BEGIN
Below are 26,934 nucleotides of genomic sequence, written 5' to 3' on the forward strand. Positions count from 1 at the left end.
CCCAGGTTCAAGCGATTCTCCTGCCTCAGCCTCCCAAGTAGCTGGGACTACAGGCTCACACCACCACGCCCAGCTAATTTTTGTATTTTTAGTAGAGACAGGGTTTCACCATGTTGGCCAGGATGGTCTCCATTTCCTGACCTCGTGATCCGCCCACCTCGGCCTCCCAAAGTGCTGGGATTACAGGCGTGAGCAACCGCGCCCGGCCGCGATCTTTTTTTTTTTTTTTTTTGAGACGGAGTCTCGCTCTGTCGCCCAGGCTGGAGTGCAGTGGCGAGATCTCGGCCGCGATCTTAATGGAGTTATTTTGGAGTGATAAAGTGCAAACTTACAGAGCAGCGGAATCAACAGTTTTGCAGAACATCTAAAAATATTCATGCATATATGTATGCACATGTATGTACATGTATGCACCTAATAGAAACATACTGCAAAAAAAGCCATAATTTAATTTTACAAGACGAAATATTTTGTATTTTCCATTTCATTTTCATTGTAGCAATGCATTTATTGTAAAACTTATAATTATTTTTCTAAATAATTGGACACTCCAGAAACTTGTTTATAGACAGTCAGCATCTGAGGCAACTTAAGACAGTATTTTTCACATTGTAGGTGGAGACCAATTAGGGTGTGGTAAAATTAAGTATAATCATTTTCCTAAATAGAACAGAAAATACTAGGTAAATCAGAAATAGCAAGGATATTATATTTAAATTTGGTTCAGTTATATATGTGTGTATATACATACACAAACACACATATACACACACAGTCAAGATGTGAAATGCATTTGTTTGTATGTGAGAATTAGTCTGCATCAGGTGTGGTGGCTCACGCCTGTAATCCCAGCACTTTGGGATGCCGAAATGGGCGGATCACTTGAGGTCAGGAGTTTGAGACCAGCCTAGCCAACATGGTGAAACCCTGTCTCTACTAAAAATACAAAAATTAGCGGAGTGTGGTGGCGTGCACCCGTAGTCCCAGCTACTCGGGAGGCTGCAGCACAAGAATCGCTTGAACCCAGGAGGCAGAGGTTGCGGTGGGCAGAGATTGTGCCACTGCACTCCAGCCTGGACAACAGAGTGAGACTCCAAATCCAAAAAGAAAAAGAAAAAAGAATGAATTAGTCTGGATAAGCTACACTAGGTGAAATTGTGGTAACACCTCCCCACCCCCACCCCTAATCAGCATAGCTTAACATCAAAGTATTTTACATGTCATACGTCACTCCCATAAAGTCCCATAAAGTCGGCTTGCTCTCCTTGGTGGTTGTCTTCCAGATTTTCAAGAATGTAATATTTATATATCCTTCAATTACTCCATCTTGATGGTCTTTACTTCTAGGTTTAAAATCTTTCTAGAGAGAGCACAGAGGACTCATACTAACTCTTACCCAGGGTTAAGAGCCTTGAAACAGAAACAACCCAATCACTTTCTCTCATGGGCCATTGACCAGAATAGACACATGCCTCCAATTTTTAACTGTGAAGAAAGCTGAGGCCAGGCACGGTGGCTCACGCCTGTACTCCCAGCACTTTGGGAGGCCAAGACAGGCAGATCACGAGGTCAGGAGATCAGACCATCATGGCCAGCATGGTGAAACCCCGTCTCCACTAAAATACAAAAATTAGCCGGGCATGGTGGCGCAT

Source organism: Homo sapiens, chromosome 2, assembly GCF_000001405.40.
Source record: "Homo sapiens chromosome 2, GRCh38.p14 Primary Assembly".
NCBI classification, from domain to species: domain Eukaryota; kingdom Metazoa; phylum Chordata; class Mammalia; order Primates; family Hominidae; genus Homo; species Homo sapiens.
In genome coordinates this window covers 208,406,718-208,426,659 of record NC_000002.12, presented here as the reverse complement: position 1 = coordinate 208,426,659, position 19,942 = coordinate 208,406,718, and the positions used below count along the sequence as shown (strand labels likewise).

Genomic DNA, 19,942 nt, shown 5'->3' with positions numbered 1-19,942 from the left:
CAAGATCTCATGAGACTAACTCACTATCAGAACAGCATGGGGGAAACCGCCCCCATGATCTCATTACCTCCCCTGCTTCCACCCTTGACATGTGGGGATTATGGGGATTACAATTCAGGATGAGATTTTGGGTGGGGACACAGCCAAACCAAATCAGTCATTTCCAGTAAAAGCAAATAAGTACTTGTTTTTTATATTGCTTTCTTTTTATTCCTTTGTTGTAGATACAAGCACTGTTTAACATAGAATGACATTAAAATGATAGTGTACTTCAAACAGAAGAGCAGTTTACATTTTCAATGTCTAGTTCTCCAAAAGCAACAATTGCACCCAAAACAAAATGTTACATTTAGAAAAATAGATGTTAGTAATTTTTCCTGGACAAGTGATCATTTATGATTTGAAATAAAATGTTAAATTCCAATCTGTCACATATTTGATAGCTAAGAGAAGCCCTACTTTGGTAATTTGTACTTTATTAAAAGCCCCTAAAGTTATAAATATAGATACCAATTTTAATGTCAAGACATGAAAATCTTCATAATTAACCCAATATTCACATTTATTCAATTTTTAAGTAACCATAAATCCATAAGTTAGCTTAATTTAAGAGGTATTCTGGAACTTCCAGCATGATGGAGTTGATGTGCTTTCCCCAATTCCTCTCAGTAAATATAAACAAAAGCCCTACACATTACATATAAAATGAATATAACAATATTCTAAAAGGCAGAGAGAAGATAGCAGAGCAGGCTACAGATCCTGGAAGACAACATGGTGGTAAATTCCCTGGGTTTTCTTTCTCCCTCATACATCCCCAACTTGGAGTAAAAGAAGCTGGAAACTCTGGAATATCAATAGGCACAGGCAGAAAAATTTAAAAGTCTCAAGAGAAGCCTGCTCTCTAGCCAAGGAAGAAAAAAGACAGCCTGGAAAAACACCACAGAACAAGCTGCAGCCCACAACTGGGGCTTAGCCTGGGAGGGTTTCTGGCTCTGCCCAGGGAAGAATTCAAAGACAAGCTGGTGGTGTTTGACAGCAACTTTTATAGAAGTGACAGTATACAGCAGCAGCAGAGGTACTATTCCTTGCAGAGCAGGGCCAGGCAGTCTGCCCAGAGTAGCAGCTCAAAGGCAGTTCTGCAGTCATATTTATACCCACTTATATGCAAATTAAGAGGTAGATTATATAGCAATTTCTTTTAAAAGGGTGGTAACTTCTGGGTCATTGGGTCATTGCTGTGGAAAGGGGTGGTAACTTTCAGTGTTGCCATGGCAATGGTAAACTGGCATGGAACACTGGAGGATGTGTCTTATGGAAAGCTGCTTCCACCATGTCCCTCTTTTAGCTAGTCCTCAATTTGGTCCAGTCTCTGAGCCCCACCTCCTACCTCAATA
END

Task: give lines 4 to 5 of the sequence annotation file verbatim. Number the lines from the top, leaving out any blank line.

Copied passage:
Source record: "Homo sapiens chromosome 2, GRCh38.p14 Primary Assembly".
NCBI classification, from domain to species: domain Eukaryota; kingdom Metazoa; phylum Chordata; class Mammalia; order Primates; family Hominidae; genus Homo; species Homo sapiens.